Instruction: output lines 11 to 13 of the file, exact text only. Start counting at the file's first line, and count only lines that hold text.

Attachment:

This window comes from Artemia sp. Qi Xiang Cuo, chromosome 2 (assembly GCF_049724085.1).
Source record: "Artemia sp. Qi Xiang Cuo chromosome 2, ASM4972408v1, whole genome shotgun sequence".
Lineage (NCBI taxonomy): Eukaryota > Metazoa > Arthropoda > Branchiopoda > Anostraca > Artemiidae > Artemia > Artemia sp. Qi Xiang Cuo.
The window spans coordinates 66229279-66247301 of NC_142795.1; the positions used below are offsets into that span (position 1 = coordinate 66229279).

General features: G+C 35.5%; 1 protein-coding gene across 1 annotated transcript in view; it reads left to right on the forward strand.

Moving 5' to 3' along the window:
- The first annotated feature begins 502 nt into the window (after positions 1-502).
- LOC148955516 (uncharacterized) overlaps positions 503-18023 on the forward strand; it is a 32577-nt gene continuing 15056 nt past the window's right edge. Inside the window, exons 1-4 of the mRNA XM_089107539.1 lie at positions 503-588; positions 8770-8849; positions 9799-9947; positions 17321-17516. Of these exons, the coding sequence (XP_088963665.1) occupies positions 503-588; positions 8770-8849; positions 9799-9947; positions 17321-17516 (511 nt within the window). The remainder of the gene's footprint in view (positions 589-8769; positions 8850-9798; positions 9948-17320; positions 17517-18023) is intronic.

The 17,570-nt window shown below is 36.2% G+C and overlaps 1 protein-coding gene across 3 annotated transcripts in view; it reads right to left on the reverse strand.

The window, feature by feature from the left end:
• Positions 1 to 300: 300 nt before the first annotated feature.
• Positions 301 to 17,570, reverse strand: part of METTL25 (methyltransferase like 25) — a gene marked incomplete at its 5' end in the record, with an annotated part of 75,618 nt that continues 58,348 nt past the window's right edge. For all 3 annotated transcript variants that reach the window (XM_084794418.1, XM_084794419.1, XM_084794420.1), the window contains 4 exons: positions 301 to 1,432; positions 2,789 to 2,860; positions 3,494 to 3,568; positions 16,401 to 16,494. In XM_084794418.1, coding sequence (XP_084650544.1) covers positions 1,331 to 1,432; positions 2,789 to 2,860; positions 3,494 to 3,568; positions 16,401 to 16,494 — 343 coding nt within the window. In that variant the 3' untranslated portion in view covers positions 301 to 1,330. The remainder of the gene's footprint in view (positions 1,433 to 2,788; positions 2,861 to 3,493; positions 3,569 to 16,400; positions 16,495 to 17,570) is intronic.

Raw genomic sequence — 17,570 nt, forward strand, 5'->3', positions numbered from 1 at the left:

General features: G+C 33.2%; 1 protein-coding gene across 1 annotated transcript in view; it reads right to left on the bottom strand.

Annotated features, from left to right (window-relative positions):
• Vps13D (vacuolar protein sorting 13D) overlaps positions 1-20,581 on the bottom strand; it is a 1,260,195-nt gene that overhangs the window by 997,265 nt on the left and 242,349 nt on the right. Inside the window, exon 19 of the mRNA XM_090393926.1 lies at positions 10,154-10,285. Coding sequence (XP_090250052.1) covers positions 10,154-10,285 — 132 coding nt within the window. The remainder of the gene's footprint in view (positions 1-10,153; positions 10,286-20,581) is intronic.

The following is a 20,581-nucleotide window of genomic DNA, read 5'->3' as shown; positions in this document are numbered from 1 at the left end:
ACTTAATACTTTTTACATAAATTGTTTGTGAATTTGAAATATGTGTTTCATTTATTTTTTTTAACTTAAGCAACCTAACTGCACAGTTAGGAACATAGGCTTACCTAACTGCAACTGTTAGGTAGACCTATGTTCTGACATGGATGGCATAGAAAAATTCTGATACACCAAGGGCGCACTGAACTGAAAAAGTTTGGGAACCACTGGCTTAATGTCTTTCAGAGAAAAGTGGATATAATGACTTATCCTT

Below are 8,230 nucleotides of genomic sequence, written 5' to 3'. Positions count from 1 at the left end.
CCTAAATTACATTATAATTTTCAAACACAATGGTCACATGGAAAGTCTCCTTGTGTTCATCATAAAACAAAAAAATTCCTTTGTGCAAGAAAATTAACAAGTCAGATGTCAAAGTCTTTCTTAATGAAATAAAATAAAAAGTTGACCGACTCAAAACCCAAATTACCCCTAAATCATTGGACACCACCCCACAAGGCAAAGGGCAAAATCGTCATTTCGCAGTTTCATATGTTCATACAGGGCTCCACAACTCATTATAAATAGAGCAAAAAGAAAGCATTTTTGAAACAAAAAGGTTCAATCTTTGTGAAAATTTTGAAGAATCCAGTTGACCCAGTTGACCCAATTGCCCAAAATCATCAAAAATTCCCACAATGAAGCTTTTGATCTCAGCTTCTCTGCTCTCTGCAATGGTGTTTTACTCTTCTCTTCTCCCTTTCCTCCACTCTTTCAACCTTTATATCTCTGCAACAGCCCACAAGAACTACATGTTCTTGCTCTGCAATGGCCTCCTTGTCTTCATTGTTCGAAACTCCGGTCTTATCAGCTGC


• Positions 1 to 300: 300 nt before the first annotated feature.
• Positions 301 to 17,570, reverse strand: part of METTL25 (methyltransferase like 25) — a gene marked incomplete at its 5' end in the record, with an annotated part of 75,618 nt that continues 58,348 nt past the window's right edge. For all 3 annotated transcript variants that reach the window (XM_084794418.1, XM_084794419.1, XM_084794420.1), the window contains 4 exons: positions 301 to 1,432; positions 2,789 to 2,860; positions 3,494 to 3,568; positions 16,401 to 16,494. In XM_084794418.1, coding sequence (XP_084650544.1) covers positions 1,331 to 1,432; positions 2,789 to 2,860; positions 3,494 to 3,568; positions 16,401 to 16,494 — 343 coding nt within the window. In that variant the 3' untranslated portion in view covers positions 301 to 1,330. The remainder of the gene's footprint in view (positions 1,433 to 2,788; positions 2,861 to 3,493; positions 3,569 to 16,400; positions 16,495 to 17,570) is intronic.

Raw genomic sequence — 17,570 nt, forward strand, 5'->3', positions numbered from 1 at the left: